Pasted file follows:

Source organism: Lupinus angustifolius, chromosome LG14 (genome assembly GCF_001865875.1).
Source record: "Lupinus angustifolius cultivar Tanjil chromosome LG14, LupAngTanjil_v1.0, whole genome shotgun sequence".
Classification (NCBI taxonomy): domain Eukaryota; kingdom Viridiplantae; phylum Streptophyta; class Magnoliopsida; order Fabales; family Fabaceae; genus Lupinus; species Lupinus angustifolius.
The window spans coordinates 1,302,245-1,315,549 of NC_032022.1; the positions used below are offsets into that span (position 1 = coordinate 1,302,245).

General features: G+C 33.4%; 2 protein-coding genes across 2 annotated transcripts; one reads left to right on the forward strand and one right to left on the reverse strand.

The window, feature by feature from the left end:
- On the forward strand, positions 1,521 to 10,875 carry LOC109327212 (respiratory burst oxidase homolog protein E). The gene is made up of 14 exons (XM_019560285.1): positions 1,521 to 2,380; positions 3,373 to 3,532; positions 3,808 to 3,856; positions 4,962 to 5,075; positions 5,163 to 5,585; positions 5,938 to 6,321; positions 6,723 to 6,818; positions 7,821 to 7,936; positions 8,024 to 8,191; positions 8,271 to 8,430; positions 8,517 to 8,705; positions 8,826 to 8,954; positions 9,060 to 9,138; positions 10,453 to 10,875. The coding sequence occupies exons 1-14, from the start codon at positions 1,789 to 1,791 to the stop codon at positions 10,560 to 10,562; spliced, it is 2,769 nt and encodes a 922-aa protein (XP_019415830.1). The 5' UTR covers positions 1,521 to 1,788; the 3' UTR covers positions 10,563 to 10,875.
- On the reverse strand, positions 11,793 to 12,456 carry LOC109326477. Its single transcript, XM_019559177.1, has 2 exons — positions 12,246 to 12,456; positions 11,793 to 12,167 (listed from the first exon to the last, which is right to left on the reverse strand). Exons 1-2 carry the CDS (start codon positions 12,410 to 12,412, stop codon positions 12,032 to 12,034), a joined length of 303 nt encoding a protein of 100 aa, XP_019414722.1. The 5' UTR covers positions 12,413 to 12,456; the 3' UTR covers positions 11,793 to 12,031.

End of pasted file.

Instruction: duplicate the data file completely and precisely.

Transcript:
Source organism: Lupinus angustifolius, chromosome LG14 (genome assembly GCF_001865875.1).
Source record: "Lupinus angustifolius cultivar Tanjil chromosome LG14, LupAngTanjil_v1.0, whole genome shotgun sequence".
Classification (NCBI taxonomy): domain Eukaryota; kingdom Viridiplantae; phylum Streptophyta; class Magnoliopsida; order Fabales; family Fabaceae; genus Lupinus; species Lupinus angustifolius.
The window spans coordinates 1,302,245-1,315,549 of NC_032022.1; the positions used below are offsets into that span (position 1 = coordinate 1,302,245).

General features: G+C 33.4%; 2 protein-coding genes across 2 annotated transcripts; one reads left to right on the forward strand and one right to left on the reverse strand.

The window, feature by feature from the left end:
- On the forward strand, positions 1,521 to 10,875 carry LOC109327212 (respiratory burst oxidase homolog protein E). The gene is made up of 14 exons (XM_019560285.1): positions 1,521 to 2,380; positions 3,373 to 3,532; positions 3,808 to 3,856; positions 4,962 to 5,075; positions 5,163 to 5,585; positions 5,938 to 6,321; positions 6,723 to 6,818; positions 7,821 to 7,936; positions 8,024 to 8,191; positions 8,271 to 8,430; positions 8,517 to 8,705; positions 8,826 to 8,954; positions 9,060 to 9,138; positions 10,453 to 10,875. The coding sequence occupies exons 1-14, from the start codon at positions 1,789 to 1,791 to the stop codon at positions 10,560 to 10,562; spliced, it is 2,769 nt and encodes a 922-aa protein (XP_019415830.1). The 5' UTR covers positions 1,521 to 1,788; the 3' UTR covers positions 10,563 to 10,875.
- On the reverse strand, positions 11,793 to 12,456 carry LOC109326477. Its single transcript, XM_019559177.1, has 2 exons — positions 12,246 to 12,456; positions 11,793 to 12,167 (listed from the first exon to the last, which is right to left on the reverse strand). Exons 1-2 carry the CDS (start codon positions 12,410 to 12,412, stop codon positions 12,032 to 12,034), a joined length of 303 nt encoding a protein of 100 aa, XP_019414722.1. The 5' UTR covers positions 12,413 to 12,456; the 3' UTR covers positions 11,793 to 12,031.